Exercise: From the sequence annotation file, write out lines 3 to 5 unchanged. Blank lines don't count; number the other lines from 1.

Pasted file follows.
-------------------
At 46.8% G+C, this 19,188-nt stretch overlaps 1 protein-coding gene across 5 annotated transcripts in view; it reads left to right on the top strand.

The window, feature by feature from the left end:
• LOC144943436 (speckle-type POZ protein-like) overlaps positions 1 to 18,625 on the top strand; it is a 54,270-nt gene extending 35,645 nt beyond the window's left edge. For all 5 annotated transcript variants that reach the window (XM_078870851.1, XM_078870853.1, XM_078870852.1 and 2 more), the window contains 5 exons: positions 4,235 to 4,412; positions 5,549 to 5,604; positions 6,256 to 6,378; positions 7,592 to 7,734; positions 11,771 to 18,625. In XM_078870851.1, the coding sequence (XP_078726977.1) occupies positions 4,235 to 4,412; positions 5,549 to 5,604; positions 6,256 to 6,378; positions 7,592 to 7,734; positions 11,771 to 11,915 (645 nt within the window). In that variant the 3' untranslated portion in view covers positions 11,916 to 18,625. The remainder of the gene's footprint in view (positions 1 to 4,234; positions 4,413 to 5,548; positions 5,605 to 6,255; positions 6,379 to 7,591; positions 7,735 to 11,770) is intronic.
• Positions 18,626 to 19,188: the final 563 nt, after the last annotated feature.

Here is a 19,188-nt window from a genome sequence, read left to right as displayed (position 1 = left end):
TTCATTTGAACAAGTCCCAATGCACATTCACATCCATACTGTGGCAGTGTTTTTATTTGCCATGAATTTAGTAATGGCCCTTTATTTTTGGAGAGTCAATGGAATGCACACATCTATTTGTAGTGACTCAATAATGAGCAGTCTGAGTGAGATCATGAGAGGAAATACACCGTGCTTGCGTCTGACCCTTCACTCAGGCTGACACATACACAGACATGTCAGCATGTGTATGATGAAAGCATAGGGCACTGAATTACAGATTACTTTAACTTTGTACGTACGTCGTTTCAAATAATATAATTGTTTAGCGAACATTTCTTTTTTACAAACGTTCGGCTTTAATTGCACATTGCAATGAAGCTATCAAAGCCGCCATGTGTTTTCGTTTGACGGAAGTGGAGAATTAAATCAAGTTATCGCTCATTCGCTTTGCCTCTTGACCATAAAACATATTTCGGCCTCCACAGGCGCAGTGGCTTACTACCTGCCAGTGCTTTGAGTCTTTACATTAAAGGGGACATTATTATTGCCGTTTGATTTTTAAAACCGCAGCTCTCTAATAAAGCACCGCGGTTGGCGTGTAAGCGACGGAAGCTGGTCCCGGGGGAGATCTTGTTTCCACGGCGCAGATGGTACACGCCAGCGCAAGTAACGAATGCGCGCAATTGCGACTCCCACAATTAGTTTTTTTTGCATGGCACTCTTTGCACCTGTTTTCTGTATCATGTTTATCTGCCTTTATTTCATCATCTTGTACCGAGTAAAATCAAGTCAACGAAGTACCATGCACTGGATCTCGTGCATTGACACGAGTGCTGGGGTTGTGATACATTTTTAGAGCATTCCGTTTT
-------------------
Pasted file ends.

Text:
• LOC144943436 (speckle-type POZ protein-like) overlaps positions 1 to 18,625 on the top strand; it is a 54,270-nt gene extending 35,645 nt beyond the window's left edge. For all 5 annotated transcript variants that reach the window (XM_078870851.1, XM_078870853.1, XM_078870852.1 and 2 more), the window contains 5 exons: positions 4,235 to 4,412; positions 5,549 to 5,604; positions 6,256 to 6,378; positions 7,592 to 7,734; positions 11,771 to 18,625. In XM_078870851.1, the coding sequence (XP_078726977.1) occupies positions 4,235 to 4,412; positions 5,549 to 5,604; positions 6,256 to 6,378; positions 7,592 to 7,734; positions 11,771 to 11,915 (645 nt within the window). In that variant the 3' untranslated portion in view covers positions 11,916 to 18,625. The remainder of the gene's footprint in view (positions 1 to 4,234; positions 4,413 to 5,548; positions 5,605 to 6,255; positions 6,379 to 7,591; positions 7,735 to 11,770) is intronic.
• Positions 18,626 to 19,188: the final 563 nt, after the last annotated feature.

Here is a 19,188-nt window from a genome sequence, read left to right as displayed (position 1 = left end):